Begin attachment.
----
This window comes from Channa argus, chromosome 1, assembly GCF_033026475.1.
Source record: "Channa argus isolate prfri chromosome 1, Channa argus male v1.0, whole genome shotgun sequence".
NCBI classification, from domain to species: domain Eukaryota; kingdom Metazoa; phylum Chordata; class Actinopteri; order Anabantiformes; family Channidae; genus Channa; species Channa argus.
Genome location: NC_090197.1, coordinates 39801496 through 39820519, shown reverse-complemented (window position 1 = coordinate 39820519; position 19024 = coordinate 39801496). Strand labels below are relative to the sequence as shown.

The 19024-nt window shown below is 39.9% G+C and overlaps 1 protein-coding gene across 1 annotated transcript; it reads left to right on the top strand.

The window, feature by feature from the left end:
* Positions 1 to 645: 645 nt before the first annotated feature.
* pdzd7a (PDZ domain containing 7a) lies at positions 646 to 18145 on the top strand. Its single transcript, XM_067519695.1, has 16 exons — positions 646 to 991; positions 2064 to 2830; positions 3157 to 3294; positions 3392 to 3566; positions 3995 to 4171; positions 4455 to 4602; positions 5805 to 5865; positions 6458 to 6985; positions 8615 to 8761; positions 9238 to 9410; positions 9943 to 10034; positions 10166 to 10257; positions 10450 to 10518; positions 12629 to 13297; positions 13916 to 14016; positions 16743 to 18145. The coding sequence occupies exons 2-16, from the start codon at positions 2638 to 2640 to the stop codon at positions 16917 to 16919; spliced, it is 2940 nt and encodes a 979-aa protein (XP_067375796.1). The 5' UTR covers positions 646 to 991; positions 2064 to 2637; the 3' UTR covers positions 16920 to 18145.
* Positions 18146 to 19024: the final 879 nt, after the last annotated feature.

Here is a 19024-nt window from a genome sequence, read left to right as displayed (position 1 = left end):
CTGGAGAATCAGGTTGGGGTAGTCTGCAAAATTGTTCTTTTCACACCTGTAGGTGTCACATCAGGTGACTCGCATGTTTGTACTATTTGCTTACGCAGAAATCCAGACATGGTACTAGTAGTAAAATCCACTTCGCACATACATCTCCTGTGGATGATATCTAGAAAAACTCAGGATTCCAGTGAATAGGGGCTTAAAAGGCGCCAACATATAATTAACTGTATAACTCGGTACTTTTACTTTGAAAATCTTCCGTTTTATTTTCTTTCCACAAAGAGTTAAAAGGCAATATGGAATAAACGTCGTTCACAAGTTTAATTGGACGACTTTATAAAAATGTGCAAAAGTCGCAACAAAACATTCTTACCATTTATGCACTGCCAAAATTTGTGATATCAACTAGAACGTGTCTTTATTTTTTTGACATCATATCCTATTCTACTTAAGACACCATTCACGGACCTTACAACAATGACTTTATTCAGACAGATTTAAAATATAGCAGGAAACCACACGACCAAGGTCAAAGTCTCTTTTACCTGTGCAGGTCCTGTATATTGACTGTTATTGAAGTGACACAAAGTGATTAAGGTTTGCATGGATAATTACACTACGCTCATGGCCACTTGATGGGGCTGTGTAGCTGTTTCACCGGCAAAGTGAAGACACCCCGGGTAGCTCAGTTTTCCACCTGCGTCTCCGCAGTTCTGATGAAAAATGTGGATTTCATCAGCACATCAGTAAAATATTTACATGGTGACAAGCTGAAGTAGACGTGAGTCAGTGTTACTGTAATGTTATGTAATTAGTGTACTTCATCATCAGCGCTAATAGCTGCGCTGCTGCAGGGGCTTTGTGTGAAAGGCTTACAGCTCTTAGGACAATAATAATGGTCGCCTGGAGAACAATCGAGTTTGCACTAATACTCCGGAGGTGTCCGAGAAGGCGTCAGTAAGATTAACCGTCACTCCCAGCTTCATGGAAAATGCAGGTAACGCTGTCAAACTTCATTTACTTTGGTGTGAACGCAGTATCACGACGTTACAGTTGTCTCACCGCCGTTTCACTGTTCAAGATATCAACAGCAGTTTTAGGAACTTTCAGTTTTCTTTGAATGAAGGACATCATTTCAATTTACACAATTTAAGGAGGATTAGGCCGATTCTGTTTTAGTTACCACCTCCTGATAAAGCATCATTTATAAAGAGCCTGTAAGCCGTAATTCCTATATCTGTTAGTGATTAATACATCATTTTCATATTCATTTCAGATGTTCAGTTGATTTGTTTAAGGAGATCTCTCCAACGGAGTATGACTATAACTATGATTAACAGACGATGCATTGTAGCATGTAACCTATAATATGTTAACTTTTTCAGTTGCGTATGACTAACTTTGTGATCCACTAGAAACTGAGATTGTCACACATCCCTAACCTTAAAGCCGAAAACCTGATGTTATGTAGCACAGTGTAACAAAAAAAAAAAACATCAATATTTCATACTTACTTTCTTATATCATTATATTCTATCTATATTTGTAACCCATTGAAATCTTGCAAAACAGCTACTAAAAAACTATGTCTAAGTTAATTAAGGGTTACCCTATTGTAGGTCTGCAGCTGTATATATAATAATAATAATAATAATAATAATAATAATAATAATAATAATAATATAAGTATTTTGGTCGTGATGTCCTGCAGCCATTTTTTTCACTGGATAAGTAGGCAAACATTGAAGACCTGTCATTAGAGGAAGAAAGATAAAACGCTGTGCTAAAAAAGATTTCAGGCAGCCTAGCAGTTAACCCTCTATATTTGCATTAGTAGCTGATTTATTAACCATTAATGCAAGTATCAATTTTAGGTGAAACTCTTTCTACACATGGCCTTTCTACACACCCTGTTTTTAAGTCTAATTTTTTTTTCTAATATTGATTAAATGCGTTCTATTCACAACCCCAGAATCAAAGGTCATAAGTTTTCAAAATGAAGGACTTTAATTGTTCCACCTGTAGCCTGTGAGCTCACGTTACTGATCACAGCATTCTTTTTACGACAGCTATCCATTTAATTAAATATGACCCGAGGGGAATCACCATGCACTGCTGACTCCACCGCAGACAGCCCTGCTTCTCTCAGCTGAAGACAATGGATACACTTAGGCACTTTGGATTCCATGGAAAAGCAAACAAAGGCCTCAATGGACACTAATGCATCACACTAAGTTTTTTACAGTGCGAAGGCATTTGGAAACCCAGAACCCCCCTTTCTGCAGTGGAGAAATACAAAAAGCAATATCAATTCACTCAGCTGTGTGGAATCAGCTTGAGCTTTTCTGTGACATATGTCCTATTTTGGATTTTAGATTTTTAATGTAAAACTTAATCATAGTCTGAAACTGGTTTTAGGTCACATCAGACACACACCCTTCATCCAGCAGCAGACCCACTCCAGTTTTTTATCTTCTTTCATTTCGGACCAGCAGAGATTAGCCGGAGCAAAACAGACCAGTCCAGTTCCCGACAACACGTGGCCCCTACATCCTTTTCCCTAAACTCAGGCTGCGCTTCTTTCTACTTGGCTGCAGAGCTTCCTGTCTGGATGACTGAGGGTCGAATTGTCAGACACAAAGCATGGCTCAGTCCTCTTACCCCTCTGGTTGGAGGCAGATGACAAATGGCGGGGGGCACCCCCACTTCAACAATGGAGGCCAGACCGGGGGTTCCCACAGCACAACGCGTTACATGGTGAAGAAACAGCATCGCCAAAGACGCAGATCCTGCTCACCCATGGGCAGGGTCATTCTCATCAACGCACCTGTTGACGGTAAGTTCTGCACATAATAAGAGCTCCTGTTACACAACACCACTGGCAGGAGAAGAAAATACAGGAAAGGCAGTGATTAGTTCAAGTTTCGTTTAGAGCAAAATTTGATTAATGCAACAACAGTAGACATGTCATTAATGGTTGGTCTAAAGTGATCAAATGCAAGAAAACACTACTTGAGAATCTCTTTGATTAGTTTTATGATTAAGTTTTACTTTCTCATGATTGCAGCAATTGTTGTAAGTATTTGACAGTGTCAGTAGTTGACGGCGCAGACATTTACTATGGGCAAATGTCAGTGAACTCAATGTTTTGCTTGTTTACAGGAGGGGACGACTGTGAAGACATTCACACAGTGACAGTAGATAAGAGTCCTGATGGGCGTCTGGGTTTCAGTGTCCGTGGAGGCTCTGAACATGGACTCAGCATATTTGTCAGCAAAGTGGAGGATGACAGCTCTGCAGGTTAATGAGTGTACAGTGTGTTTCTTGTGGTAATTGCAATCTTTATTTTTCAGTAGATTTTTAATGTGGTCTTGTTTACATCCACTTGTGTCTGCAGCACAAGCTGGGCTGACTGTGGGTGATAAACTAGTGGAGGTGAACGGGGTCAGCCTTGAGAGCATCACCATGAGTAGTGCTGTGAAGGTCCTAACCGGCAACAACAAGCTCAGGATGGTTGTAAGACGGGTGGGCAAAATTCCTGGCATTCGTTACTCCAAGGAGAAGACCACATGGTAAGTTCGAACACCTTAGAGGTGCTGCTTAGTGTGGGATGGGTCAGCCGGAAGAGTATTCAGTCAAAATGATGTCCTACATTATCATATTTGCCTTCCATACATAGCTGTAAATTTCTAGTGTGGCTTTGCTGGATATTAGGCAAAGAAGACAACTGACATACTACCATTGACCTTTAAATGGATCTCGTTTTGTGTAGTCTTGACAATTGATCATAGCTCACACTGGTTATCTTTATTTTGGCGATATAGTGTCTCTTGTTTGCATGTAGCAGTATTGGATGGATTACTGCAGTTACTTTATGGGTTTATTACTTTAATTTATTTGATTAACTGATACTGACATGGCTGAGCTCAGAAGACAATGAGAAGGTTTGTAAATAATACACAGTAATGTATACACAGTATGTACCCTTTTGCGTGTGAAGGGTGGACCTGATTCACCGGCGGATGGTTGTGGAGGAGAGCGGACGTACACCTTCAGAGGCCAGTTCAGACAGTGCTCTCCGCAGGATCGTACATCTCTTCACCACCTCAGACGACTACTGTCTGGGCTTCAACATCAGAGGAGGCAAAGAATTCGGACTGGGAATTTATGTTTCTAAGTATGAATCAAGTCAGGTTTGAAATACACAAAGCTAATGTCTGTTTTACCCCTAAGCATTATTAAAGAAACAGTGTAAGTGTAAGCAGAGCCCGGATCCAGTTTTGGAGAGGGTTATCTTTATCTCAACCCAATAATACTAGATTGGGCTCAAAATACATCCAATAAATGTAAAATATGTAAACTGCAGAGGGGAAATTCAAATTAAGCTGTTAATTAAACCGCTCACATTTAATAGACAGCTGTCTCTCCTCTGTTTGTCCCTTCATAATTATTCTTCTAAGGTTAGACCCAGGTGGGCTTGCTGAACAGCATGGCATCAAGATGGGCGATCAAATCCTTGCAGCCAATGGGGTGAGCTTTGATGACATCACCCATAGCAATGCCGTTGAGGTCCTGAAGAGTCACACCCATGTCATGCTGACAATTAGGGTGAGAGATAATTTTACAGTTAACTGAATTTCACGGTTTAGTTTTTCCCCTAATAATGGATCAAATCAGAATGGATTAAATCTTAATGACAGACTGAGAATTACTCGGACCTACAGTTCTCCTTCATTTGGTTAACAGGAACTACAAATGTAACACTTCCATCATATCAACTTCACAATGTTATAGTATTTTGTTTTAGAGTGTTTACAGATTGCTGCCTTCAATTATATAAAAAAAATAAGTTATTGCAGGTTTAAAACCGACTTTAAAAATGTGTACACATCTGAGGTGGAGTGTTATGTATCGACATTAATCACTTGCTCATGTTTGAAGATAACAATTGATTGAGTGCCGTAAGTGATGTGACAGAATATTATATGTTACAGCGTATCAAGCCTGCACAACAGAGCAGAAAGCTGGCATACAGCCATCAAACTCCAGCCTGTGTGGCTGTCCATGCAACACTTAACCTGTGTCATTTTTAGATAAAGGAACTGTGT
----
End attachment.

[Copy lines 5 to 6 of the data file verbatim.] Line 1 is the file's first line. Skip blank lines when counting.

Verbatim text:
The 19024-nt window shown below is 39.9% G+C and overlaps 1 protein-coding gene across 1 annotated transcript; it reads left to right on the top strand.

The window, feature by feature from the left end: